From Osaka to remote island life

by Satoshi Fujiwara

Kyodo

Seeking to reverse the exodus of young people to big cities, fishing industry operators on remote Nishinoshima in the Sea of Japan have waged a long-running campaign with the local town office to attract new talent to the area.

The island’s fisheries union branch, together with the town office and three local fishing companies, drew nationwide attention in 1995 by running a national newspaper ad, the first of its kind in Japan, to solicit young people to become fishermen.

More recently, online advertising has targeted a new generation of fishing industry workers for the island in the Oki chain, located some 50 km north of Shimane Peninsula.

Former Osaka resident Masaru Watanabe, 26, is one of the campaign’s success stories.

Born in Neyagawa, a bedroom city for Osaka, Watanabe wanted to become a fisherman after graduating from high school.

The school did not assist him in finding work in the industry as he was the first student there ever to pursue a fishing career. Surfing the Internet, he came across an ad on a website operated by the Urago branch of the Nishinoshima fishermen’s union.

Incentives offered by the Shimane Prefectural Government to potential migrants from big cities, such as town-operated apartments, helped Watanabe’s resolve to become a fisherman.

When he was in his third year in high school, he boarded a fishing boat, the Ichimaru, on a trial basis in November 2005. He was impressed watching the men haul in a huge catch.

In fiscal 2012, the union branch caught 29,000 tons of horse mackerel, sardines and other fish, chalking up ¥2 billion in sales. The three fishing companies belonging to the branch have four fleets of fishing boats and 110 fishermen, 53 of whom are from 25 prefectures other than Shimane, including Hokkaido and Kagoshima.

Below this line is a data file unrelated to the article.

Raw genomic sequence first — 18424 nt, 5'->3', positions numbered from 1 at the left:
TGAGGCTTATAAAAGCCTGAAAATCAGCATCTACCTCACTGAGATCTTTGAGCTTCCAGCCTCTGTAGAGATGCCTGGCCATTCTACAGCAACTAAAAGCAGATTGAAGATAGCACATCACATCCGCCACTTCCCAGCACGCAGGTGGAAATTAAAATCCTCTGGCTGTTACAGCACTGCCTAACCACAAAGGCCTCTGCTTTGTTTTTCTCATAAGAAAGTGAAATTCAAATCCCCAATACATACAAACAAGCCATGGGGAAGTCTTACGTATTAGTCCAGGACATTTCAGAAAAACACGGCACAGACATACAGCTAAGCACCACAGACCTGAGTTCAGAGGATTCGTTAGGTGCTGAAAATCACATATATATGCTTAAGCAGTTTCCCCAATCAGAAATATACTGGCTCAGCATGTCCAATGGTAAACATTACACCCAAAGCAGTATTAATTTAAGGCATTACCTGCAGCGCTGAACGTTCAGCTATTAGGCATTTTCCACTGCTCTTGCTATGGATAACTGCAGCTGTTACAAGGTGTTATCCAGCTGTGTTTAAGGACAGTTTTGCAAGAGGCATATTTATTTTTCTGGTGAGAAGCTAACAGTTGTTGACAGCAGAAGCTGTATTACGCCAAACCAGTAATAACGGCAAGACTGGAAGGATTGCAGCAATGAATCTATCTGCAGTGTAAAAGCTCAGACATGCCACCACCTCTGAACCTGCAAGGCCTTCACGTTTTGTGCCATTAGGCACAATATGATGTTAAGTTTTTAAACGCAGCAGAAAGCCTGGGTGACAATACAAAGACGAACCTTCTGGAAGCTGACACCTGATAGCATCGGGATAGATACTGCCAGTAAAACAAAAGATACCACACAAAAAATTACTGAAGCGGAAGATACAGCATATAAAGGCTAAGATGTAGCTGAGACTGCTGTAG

Most of the 53 had not worked aboard fishing boats before coming to the town. They were trained by senior fishermen for two to three years.

The crews around the island group engage in purse seine fishing, in which several vessels work together to drag a net into a circular shape.

Working from midnight until dawn, each fleet pulls the net up two to three times a night, catching up to 100 tons each time.

Watanabe joined the branch to become an Ichimaru crew member upon graduation from high school. Understanding the local dialect was the first difficulty he experienced.

Fortunately for him, seasickness never posed a problem. However, “about half of all trainees quit within a year after experiencing seasickness,” says a branch official.

Work aboard a fishing vessel is tough, especially in winter, when boats sail out at around 3 p.m. and don’t return until 10 a.m. the following morning.

“To be honest, I wanted to quit many times,” Watanabe said.

He feels relieved from his hard work when he is with his family. Soon after coming to the town, he met Mai, a local woman, at a town event. After years of dating, they tied the knot, and Mai, 23, gave birth to a baby girl in January.

Watanabe is attracted by the beautiful nature of Nishinoshima, such as the 257-meter cliff on its north side and the star-filled night skies.

“Though there is no family restaurant or convenience store here, we have a natural environment you can’t see in cities,” he says.

“I would like to continue living on the island.”

Watanabe’s new dream is to acquire a fishing boat he can call his own.